Manufactured at Enfield
The first repeating rifle adopted by the British military
was the Lee-Metford MkI, or as it was later redesigned, the Magazine Rifle
MkI. This design combined the cock on closing action and detachable box
magazine of James Paris Lee with the rounded-land Metford rifling pattern.
Formally adopted in 1888, about 350,000 Lee-Metford rifles would be produced
in total, among the LSA, BSA, Sparbrook, and Enfield factories.
It would not be long until the design began to be modified.
The Lee-Metford we have here today was made in
1889 as a MkI pattern,
but updated to the MkI* variant in 1892.
This modification involved removing the manual safety, changing from Lewis
pattern sights to traditional barleycorns,
and modifying the upper hand guard for easier removal.
Despite the fairly large number of Lee Metford rifles made, they are very
scarce to find in original condition like this one.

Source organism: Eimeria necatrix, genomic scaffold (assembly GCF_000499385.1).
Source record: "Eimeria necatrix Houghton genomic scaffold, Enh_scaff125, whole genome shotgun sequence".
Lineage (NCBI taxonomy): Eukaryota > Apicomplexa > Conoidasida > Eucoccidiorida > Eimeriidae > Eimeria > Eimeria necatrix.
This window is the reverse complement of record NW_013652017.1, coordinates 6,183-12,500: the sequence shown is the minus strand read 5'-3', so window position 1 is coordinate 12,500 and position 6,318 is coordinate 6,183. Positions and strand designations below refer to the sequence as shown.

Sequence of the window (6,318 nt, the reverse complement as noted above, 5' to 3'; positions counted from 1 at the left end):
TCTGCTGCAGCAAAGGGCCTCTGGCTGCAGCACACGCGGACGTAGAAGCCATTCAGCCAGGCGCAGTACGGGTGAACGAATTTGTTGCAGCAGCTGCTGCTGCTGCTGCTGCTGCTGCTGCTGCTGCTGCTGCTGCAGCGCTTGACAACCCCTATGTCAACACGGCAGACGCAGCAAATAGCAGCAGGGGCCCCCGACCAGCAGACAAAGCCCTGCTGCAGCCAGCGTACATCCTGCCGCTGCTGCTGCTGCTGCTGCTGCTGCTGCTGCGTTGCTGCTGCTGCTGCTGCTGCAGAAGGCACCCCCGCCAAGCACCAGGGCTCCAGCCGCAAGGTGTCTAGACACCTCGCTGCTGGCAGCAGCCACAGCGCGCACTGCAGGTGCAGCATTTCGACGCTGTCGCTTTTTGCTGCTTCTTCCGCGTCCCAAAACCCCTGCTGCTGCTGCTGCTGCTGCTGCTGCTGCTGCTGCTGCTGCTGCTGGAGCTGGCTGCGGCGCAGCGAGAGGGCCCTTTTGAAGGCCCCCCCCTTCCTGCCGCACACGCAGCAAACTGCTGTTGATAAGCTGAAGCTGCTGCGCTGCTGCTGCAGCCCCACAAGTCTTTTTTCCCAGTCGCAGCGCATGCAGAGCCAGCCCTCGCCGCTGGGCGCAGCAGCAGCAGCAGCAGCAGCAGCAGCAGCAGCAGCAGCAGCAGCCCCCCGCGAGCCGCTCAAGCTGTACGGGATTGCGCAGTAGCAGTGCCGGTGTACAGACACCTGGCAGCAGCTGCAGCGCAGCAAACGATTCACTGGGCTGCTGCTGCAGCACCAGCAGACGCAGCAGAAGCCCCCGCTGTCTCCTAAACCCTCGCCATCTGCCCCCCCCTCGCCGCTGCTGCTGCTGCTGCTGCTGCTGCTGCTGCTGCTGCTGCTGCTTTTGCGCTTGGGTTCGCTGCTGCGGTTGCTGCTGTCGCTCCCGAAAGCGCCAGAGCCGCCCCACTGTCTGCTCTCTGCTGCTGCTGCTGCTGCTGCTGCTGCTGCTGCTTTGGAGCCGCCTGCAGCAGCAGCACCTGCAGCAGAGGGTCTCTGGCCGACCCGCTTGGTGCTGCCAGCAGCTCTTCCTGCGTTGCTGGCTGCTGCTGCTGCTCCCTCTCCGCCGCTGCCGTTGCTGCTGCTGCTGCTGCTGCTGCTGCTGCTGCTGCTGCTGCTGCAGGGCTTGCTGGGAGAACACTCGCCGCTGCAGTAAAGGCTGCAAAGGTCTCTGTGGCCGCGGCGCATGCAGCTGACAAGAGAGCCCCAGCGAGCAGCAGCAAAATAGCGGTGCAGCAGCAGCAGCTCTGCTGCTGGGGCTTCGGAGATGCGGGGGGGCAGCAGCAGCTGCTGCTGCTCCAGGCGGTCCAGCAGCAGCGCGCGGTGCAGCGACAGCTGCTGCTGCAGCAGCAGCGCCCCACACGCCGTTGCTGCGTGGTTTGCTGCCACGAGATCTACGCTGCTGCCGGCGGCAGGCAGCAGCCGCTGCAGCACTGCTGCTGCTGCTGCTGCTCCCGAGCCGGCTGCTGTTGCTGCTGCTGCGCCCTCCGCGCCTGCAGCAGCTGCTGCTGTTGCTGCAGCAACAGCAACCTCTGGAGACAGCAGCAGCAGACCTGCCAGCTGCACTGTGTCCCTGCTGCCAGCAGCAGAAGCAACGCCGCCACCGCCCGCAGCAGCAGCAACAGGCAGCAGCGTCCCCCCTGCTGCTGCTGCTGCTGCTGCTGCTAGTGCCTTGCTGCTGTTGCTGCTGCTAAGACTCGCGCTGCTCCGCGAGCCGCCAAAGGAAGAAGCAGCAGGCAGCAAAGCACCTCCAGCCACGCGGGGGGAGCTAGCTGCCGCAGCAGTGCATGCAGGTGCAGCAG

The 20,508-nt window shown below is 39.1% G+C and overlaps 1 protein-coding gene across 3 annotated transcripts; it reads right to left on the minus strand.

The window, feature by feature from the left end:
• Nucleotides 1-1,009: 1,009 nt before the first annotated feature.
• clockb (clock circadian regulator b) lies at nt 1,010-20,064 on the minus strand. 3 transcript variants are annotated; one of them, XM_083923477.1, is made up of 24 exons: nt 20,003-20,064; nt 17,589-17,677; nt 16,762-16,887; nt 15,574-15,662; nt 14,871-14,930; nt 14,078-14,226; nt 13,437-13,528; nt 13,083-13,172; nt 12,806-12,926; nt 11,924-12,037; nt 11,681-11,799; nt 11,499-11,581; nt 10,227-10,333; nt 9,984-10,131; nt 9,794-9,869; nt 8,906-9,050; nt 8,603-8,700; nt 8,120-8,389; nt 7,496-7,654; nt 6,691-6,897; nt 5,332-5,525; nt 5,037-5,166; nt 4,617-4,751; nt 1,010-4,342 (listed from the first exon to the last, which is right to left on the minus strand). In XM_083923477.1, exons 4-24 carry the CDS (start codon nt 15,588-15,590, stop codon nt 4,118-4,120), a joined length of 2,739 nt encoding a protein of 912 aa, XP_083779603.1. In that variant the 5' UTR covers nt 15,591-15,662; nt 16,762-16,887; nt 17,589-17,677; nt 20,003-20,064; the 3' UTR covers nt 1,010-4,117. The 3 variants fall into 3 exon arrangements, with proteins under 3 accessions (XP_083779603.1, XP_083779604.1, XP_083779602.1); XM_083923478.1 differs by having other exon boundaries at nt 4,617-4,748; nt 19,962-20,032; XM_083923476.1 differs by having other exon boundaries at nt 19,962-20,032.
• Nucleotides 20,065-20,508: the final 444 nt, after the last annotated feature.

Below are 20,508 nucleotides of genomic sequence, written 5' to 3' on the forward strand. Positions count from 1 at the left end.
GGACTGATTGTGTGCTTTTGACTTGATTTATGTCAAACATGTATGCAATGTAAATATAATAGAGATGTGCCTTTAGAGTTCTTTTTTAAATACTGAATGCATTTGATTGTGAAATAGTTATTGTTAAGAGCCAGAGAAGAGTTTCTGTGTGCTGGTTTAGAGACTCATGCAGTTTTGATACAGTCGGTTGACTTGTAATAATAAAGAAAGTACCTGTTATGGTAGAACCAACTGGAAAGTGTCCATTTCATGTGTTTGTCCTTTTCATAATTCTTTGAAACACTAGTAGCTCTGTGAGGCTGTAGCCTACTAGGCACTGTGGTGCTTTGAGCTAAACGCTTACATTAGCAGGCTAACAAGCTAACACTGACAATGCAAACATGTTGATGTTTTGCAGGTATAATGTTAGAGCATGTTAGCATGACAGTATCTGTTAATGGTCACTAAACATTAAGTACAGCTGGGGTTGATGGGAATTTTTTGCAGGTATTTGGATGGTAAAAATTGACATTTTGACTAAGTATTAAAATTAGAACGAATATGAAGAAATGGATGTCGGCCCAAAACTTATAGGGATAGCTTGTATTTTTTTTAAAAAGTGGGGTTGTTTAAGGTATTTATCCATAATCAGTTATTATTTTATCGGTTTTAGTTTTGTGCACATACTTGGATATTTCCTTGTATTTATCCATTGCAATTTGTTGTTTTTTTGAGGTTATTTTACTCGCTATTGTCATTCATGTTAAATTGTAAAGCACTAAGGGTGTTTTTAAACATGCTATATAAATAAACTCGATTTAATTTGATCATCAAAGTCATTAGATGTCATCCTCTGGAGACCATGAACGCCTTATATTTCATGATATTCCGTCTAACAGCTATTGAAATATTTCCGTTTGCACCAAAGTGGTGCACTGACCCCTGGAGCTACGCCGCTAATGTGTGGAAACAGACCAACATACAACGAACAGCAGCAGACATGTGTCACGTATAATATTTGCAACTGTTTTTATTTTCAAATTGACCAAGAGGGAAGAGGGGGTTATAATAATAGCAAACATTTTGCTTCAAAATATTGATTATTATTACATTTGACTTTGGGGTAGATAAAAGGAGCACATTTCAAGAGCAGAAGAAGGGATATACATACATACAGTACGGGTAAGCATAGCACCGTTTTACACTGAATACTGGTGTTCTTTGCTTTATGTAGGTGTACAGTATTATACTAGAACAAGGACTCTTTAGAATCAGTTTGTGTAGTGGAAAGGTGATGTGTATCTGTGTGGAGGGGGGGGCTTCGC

Very few left the military in the early configurations.
The previous Owner of this rifle brought it back from
South Africa in 1980 and was part of his BOER War Collection of Rifles
The butt is marked with traditional Boer Carving, and Spion Kop 22nd Jan,
his original name has been defaced proably after capture or for some other
The left side of the Butt has the initials FR
The brass butt disc is marked to the 1st Battalion Inniskilling
Fusiliers, who were at Colenso & Spion Kop
The belief is this rifle was captured at Colenso & had the later Spion
Kop battle honour carved in after this battle.
This rifle is in very good condition with a good but lighly pitted bore
in the grooves that gauges at .305"
A Good Shootable Example